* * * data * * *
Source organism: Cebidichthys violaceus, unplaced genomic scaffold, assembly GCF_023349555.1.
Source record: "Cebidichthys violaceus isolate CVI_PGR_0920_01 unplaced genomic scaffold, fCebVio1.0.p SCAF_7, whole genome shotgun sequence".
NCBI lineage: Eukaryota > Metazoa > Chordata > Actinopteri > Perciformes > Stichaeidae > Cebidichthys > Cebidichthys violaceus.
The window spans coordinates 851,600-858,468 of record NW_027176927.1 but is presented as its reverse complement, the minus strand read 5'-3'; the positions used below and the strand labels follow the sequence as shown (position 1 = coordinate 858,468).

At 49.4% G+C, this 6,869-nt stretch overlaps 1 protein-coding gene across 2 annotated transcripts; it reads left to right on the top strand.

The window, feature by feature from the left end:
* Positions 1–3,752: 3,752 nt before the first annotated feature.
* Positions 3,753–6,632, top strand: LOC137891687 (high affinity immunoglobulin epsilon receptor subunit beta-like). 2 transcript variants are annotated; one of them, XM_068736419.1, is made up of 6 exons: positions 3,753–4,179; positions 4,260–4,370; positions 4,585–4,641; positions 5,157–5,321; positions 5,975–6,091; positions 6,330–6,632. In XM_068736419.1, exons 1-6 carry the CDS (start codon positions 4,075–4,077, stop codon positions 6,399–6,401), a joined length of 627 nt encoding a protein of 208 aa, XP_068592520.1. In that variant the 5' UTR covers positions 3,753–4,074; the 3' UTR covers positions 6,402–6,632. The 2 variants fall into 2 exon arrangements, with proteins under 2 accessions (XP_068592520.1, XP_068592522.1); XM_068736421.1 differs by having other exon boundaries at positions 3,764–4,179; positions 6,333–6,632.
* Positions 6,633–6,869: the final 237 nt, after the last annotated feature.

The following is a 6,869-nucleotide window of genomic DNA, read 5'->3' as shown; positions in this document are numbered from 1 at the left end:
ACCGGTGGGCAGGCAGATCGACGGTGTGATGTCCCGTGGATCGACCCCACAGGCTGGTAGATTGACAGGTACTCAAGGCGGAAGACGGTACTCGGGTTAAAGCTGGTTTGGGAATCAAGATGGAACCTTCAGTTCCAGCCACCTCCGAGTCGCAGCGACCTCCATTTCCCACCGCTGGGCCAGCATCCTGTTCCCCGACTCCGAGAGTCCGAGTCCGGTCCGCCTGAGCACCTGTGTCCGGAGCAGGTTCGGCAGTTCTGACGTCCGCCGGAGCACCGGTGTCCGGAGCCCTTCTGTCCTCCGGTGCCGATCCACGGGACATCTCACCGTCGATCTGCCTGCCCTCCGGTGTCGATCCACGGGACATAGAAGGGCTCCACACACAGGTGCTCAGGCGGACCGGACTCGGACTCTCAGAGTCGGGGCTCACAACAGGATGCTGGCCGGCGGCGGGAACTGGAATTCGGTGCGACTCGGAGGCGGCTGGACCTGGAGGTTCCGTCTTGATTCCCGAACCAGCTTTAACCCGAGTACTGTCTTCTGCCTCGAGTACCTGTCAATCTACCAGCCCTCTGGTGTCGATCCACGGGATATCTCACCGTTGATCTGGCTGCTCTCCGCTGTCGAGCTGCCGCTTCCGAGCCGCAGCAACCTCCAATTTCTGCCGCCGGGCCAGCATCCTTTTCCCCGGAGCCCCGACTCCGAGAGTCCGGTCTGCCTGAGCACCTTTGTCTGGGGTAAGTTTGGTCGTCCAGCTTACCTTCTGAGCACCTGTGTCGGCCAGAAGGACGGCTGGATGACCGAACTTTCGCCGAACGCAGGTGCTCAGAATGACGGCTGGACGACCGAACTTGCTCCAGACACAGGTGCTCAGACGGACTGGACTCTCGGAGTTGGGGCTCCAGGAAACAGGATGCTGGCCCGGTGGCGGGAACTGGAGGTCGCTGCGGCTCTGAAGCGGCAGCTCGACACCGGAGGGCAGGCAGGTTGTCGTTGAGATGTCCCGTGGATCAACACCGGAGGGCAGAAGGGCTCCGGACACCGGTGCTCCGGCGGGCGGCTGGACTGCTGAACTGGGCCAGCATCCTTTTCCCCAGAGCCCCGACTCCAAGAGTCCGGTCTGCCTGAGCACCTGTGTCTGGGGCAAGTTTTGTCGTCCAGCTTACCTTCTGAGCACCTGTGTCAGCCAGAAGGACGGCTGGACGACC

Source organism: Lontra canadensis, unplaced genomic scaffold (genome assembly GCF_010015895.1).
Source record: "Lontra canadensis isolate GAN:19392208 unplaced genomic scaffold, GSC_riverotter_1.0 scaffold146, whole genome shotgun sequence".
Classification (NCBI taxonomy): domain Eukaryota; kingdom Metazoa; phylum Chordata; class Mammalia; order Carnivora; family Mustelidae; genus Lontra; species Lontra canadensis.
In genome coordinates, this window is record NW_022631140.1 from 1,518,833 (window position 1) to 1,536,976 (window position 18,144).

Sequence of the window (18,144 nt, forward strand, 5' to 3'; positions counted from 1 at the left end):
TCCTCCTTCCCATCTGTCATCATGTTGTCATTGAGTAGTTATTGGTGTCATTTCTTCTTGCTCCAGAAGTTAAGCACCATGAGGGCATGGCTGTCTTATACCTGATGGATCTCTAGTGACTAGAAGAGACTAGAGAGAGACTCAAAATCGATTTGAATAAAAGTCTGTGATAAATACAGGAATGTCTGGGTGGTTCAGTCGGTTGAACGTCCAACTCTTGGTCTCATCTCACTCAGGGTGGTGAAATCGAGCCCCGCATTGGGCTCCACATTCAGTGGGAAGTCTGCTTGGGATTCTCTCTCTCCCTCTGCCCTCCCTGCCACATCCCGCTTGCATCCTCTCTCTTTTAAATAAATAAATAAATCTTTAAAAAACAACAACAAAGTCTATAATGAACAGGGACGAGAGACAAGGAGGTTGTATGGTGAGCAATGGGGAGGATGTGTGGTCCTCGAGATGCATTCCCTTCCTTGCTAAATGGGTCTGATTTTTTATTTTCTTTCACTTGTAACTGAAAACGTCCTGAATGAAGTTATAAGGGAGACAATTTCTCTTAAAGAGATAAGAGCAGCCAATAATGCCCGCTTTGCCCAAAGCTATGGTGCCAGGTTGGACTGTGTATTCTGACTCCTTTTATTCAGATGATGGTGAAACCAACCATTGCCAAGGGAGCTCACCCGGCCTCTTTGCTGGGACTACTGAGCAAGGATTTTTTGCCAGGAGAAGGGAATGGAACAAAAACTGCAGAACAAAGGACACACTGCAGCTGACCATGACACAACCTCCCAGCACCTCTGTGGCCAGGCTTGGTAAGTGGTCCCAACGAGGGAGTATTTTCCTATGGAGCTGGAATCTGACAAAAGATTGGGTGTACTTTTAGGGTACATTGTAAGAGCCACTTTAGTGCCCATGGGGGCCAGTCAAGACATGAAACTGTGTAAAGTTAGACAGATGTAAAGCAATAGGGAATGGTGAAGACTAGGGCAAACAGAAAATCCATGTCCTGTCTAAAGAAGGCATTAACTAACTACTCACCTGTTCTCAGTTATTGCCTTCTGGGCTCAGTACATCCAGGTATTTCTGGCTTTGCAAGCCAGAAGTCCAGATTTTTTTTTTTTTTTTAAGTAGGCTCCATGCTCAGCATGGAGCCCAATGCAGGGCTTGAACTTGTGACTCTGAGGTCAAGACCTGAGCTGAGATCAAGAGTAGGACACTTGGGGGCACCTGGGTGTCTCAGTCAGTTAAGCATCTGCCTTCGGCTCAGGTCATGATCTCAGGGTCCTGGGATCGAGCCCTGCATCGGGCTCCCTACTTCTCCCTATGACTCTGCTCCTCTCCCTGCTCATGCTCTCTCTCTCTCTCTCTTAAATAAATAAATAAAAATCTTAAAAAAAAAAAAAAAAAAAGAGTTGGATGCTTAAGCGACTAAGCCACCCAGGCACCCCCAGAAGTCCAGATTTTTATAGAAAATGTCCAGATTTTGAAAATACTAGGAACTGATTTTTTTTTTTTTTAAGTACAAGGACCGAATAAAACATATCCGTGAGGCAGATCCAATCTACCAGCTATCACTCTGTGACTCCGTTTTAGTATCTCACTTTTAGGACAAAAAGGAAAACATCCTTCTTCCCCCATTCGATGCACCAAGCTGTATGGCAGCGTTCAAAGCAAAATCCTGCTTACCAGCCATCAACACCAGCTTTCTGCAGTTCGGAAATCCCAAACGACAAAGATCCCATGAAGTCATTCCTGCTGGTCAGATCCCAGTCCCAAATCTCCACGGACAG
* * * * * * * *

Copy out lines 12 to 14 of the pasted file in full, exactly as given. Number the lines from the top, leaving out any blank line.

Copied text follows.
Source organism: Lontra canadensis, unplaced genomic scaffold (genome assembly GCF_010015895.1).
Source record: "Lontra canadensis isolate GAN:19392208 unplaced genomic scaffold, GSC_riverotter_1.0 scaffold146, whole genome shotgun sequence".
Classification (NCBI taxonomy): domain Eukaryota; kingdom Metazoa; phylum Chordata; class Mammalia; order Carnivora; family Mustelidae; genus Lontra; species Lontra canadensis.